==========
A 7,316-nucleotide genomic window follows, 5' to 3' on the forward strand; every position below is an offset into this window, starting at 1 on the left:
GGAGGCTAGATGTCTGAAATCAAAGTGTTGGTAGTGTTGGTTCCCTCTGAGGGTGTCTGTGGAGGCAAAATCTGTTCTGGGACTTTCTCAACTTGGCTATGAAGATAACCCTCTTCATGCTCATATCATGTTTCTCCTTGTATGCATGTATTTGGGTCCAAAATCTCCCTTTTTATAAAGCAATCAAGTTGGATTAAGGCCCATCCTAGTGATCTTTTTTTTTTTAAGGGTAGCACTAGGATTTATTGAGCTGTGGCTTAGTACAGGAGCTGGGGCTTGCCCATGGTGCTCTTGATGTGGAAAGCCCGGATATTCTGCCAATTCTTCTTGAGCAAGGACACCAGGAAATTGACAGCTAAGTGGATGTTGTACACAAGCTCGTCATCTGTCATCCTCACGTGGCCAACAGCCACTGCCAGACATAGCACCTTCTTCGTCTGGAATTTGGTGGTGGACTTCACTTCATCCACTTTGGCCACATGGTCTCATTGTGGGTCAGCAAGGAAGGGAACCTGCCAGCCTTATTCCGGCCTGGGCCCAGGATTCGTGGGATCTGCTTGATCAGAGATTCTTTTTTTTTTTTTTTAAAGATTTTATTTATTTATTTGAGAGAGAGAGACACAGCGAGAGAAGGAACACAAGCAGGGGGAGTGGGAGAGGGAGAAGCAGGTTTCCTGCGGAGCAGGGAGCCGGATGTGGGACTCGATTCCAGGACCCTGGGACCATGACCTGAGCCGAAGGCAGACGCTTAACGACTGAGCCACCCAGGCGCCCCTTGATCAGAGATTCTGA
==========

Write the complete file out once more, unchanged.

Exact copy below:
A 7,316-nucleotide genomic window follows, 5' to 3' on the forward strand; every position below is an offset into this window, starting at 1 on the left:
GGAGGCTAGATGTCTGAAATCAAAGTGTTGGTAGTGTTGGTTCCCTCTGAGGGTGTCTGTGGAGGCAAAATCTGTTCTGGGACTTTCTCAACTTGGCTATGAAGATAACCCTCTTCATGCTCATATCATGTTTCTCCTTGTATGCATGTATTTGGGTCCAAAATCTCCCTTTTTATAAAGCAATCAAGTTGGATTAAGGCCCATCCTAGTGATCTTTTTTTTTTTAAGGGTAGCACTAGGATTTATTGAGCTGTGGCTTAGTACAGGAGCTGGGGCTTGCCCATGGTGCTCTTGATGTGGAAAGCCCGGATATTCTGCCAATTCTTCTTGAGCAAGGACACCAGGAAATTGACAGCTAAGTGGATGTTGTACACAAGCTCGTCATCTGTCATCCTCACGTGGCCAACAGCCACTGCCAGACATAGCACCTTCTTCGTCTGGAATTTGGTGGTGGACTTCACTTCATCCACTTTGGCCACATGGTCTCATTGTGGGTCAGCAAGGAAGGGAACCTGCCAGCCTTATTCCGGCCTGGGCCCAGGATTCGTGGGATCTGCTTGATCAGAGATTCTTTTTTTTTTTTTTTAAAGATTTTATTTATTTATTTGAGAGAGAGAGACACAGCGAGAGAAGGAACACAAGCAGGGGGAGTGGGAGAGGGAGAAGCAGGTTTCCTGCGGAGCAGGGAGCCGGATGTGGGACTCGATTCCAGGACCCTGGGACCATGACCTGAGCCGAAGGCAGACGCTTAACGACTGAGCCACCCAGGCGCCCCTTGATCAGAGATTCTGA